B2 Topic 1 - Genes and Enzymes

Cells

Microscopy

DNA

Protein Synthesis

Enzymes

The Human Genome Project

Gentic Engineering

Mitosis

Meiosis

Cloning Mammals

Stem Cells

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  • Created by: Natasha
  • Created on: 25-03-13 14:27

Animal and Plant Cells

Animal cells contain:

  • Nucleus - contains DNA that control the cell
  • Cytoplasm - most chemical reaction happen
  • Cell membrane - controls what goes in and out the cell and holds it together 
  • Mitochondria - most reactions for respiration occur to releases energy for the cell to work 

Plant cells contain all of the animal cells components and these:

  • Rigid Cell Wall - made of cellulose for supporting the cell
  • Large Vacuole - contains cell sap (a weak solution of sugar and salts)
  • Chloroplasts - where photosynthesis occurs (contains chlorophyll)
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Bacteria Cells and Microscopy

Bacteria cells:

  • Have no nucleus
  • Chromosomal DNA - controls the cell's activities and replication (floats freely in the cytoplasm)
  • Plasmid DNA - small loops of extra DNA that aren't part of the chromosome. They contain genes for drug resistance and can be passed between bacteria
  • Flagellum (NOT ALL BACTERIA CELLS HAVE THIS) - a long, thin structure that rotates to make the cell move
  • Cell wall - support

Microscopes:

  • Light microscopes - invented in the 1590s, they let us see nuclei, chloroplasts and mitochondria
  • Electron microscopes - invented in 1930s, they let us see in more detail smaller objects such as the structures of mitochondria, chloroplasts and plasmids
  • Magnification = length of image / length of specimen
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DNA

DNA - a double helix of paired bases:

  • The two strands are held together by chemicals called bases:

     Adenine (A), Cytosine (C), Guanine (G), Thymine (T)

  • Base-pairing -      A and T     or     C and G
  • Base pairs are joined by weak hydrogen bonds
  • A gene is a section of DNA and the sequence of bases in a gene code for a specific protein

Discovery:

  • Rosalind Franklin and Maurice Wilkins worked out that DNA had a helical structure by directing beams of x-rays onto crystallised DNA and looking at patterns the x-rays formed as they bounced off
  • James Watson and Francis Crick created a model of the DNA molecule where all the pieces fitted together
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Extracting DNA

Extracting DNA from cells:

1. Chop up an onion and put it in a beaker containing a solution of detergent and salts. The detergent will break down the cell membrane and the salt will make the DNA stick together.

2. Put the beaker in a water bath at 60°C for 15 minutes to denature the enzymes that could digest the DNA and helps to soften the onion cells.

3. Put the beaker in ice to cool the mixture down to stop the DNA breaking down.

4. Put it into a blender for a few seconds to break open the cell walls and release the DNA.

5. Cool the mixture down again and then filter it.

6. Gently add some ethanol to the mixture. The DNA will begin to come out of the solution as it's not soluble in ethanol. It will appear as a stringy-white substance that can be fished out carefully with a glass rod.

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Protein Synthesis

DNA is a list of instructions on how to make all the proteins in your body.

A gene codes for a specific protein:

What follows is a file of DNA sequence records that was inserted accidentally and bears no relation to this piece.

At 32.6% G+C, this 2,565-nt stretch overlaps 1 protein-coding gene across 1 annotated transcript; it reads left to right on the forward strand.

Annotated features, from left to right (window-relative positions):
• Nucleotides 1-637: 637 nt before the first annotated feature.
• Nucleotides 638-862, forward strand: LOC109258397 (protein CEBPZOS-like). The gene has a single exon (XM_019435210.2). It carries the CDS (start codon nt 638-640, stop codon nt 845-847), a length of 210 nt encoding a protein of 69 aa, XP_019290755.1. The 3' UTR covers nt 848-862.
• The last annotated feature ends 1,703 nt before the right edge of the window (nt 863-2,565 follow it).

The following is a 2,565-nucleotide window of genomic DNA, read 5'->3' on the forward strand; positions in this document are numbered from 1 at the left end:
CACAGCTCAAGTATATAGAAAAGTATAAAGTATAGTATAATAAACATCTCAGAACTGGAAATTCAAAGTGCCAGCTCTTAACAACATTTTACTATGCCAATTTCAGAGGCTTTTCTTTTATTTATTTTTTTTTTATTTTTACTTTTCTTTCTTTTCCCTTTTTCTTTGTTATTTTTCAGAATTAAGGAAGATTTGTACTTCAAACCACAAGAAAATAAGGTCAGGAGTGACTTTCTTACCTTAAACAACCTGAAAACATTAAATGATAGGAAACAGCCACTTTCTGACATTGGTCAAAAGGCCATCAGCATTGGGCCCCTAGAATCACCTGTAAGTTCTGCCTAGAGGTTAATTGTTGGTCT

• A gene is a section of DNA that contains the instructions to make a specific protein
  • Cells make proteins by stringing amino acids together in a certain order
  • Only 20 different amino acids are used to make up thousands of different proteins
  • Some proteins help to make other things that aren't made of proteins from substances that come from your diet

The order of bases in a gene tells cells in what order to put the amino acids together: each set of three bases (called a triplet) codes for a particular amino acid

DNA determines which genes are switched on or off so which proteins the cell needs to produce, which determines what type of cell it is

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Making Proteins

Proteins are made by organelles called ribosomes.

DNA is found in the nucleus and can't move out of it, The cell needs to get the information from the DNA to the ribosome in the cell cytoplasm. This is done by using a molecule called mRNA (which is like DNA but shorter and a single strand). mRNA is like a messenger between the DNA in the nucleus and the ribosome.

1. The two strands of DNA unzip and base pairing ensures it's complementary. This is called TRANSCRIPTION.

2. The mRNA molecule moves out of the nucleus and joins with the ribosome.

3. Amino acids that match the mRNA code are brought to the ribosome by molecules called tRNA.

4. The job of the ribosome is to stick amino acids together in a chain to make a protein. This follows the order of the triplet of bases (called codons) in the mRNA. This is called TRANSLATION.

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Mutations

A mutation is a change to an organisam's DNA base sequence which could affect the sequence of amino acids in the protein. This could affect the shape of the protein and so its function. This could affect the characteristics of the organism.

Mutations can be harmful, beneficial or neutral.

Harmful - A mutation could cause a genetic disorder, such as cystic fibrosis.

Beneficial - A mutation could produce a new characteristic that is beneficial to an organism. such as in the genes of a bacteria plasmid that can make the bacteria cell resistant to antibodies.

Neutral - Some mutations are neither harmful or beneficial, such as they don''t affect a protein's function.

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Enzymes

Enzymes are catalysts produced by living things (biological cataylsts in this case):

  • Living things have thousands of different chemical reactions going on inside them constantly
  • These reactions are carefully controlled to get the right amounts of substances
  • Raising temperatures usually increases the rate of a reaction
  • Enzymes reduce the need for high temperatures and humans only have enzymes to speed up the useful chemical reactions in the body

A cataylst is a substance which increases the speed of a reaction without being changed or used up in the reaction.

  • Enzymes are all proteins and work in the same way to catalyse reactions
  • They can work both in and out of cells:

DNA replication - enzymes help copy a cell's DNA before it divides by mitosis or meiosis

Protein synthesis - enzymes hold amino acids in place and form bonds between them

Digestion - enzymes are secreted into the gut to digest different food molecules

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Enzymes to Catalyse Reactions

Chemical reactions usually involve things either being split apart or joined together.

The substrate is the molecule changed in the reaction.

Every enzyme has an active site where the part joins on to its substrate to catalyse the reaction.

Enzymes only work with one substrate molecule.

For an enzyme to work, the substrate has to fit into the active site. If the substrate's shape doesn't match the active site's shape, then the reaction won't be catalysed. This is called the "lock and key" mechanism.